As set forth in Scholes v. Lehmann and adopted by courts across the country, a Receiver has standing to pursue fraudulent transfer claims because the receivership entity in whose shoes the Receiver stands is deemed to be creditor of the Ponzi scheme or other fraudulent enterprise that was placed in receivership.  That seminal case and its ever-growing progeny are listed below.

Wiand v. Lee, 753 F.3d 1194, 1202 (11th Cir. 2014) (adopting Scholes v. Lehmann and holding that “the Receiver has standing to sue on behalf of the receivership entities because they were harmed by their principal when he transferred profits to investors. . . from the principal investments of others for the unauthorized purpose of continuing the Ponzi scheme.”)

Janvey v. Democratic Senatorial Campaign Committee, Inc., 712 F.3d 185, 189-92 (5th Cir. 2013) (citing Scholes v. Lehmann, the Fifth Circuit held that receiver of assets of Ponzi scheme perpetrator has standing to bring Texas UFTA fraudulent transfer claims on behalf of perpetrator’s corporations to recover proceeds of Ponzi scheme that perpetrator had contributed to political committees, finding that “a federal equity receiver has standing to assert only the claims of the entities in receivership, and not the claims of the entities’ investor-creditors, but the knowledge and effects of the fraud of the principal of a Ponzi scheme in making fraudulent conveyances of the funds of the corporations under his evil coercion are not imputed to his captive corporations. Thus, once freed of his coercion by the court’s appointment of a receiver, the corporations in receivership, through the receiver, may recover assets or funds that the perpetrator fraudulently diverted to third parties without receiving reasonably equivalent value.”)

Wing v. Layton, 2:08-CV-708, 2013 WL 3725267 (D. Utah July 12, 2013) (following Scholes v. Lehmann and finding that a receiver has standing to assert fraudulent conveyance claims to recover amounts transferred by the receivership entity while it was being operated as a Ponzi scheme)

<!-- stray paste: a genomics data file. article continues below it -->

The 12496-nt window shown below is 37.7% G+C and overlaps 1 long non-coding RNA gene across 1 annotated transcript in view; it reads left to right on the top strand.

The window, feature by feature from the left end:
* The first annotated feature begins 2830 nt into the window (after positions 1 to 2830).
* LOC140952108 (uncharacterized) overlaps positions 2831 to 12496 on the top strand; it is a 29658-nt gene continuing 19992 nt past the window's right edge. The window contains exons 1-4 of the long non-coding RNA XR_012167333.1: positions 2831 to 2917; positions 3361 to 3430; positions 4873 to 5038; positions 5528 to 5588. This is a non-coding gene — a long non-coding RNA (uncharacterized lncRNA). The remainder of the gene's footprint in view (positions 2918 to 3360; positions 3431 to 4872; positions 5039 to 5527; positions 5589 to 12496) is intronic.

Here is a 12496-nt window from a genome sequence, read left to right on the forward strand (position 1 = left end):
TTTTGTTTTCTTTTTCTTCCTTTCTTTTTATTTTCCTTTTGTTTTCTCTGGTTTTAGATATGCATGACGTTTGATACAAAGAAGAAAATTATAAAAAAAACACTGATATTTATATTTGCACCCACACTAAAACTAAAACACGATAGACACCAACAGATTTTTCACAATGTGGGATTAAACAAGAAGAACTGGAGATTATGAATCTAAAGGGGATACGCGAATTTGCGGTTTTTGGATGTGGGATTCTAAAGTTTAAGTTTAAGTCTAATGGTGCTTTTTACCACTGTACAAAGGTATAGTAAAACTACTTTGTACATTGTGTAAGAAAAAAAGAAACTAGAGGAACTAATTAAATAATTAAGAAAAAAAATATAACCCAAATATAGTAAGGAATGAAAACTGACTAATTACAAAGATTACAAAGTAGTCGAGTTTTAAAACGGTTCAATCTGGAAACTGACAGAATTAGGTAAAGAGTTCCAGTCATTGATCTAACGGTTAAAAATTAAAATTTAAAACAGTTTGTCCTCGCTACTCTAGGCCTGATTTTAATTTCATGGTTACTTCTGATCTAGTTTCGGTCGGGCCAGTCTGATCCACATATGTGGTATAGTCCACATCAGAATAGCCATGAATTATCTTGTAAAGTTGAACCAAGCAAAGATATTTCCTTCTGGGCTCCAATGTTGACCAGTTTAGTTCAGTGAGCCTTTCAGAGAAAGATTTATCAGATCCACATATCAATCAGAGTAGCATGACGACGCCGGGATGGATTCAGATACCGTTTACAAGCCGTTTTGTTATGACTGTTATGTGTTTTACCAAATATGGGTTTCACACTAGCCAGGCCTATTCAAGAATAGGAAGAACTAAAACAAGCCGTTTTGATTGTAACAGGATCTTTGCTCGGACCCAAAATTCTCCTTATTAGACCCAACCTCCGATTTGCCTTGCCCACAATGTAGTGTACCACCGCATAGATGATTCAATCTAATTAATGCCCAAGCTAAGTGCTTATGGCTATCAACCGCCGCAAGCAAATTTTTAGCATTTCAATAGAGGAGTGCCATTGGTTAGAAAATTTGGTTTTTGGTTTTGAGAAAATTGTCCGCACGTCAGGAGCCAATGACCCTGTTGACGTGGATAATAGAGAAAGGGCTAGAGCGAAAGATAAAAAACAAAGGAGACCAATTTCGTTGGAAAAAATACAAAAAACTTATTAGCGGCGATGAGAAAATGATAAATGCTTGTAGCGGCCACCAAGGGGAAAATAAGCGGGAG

Wuliger v. Mfr’s Life Ins. Co., 567 F.3d 787 (6th Cir. 2009) (determining that, for purposes of fraudulent transfer action brought by receiver of entitles used to perpetrate fraud, “the Receiver in this case has standing to sue [defendant] because at least one of the receivership entities . . . would have standing to bring such an action[,] based on the injuries such entity suffered as a result of transfers traceable to it.”)

Donnell v. Kowell, 533 F. 3d 762, 777 (9th Cir. 2008) (“The Receiver has standing to bring this suit because, although the losing investors will ultimately benefit from the asset recovery, the receiver is in fact suing to redress injuries that [the company] suffered when its managers cause [the company] to commit waste and fraud.”)

Hays v. Paul, Hastings, Janofsky & Walker LLP, No. CIV.A.106CV754–CAP, 2006 WL 4448809, at *10 (N.D. Ga. Sept.14, 2006) (adopting Scholes v. Lehmann and finding that, in an SEC enforcement action involving a Ponzi scheme, because the injured investors were potentially tort creditors of the receivership estate, the receiver had standing to sue to recover the commissions the marketers received from the Ponzi scheme for the benefit of the estate so the estate could reimburse its creditors and/or investors for the tortious acts of the Ponzi scheme)

Warfield v. Alaniz, 2006 WL 2190563 at *5-6 (D. Ariz. Aug. 1, 2006) (holding that receiver of entity used to perpetrate Ponzi scheme has standing to assert fraudulent transfer claims based on injuries to receivership entity, which is liable to the defrauded investors as “tort creditors,” following Scholes v. Lehmann)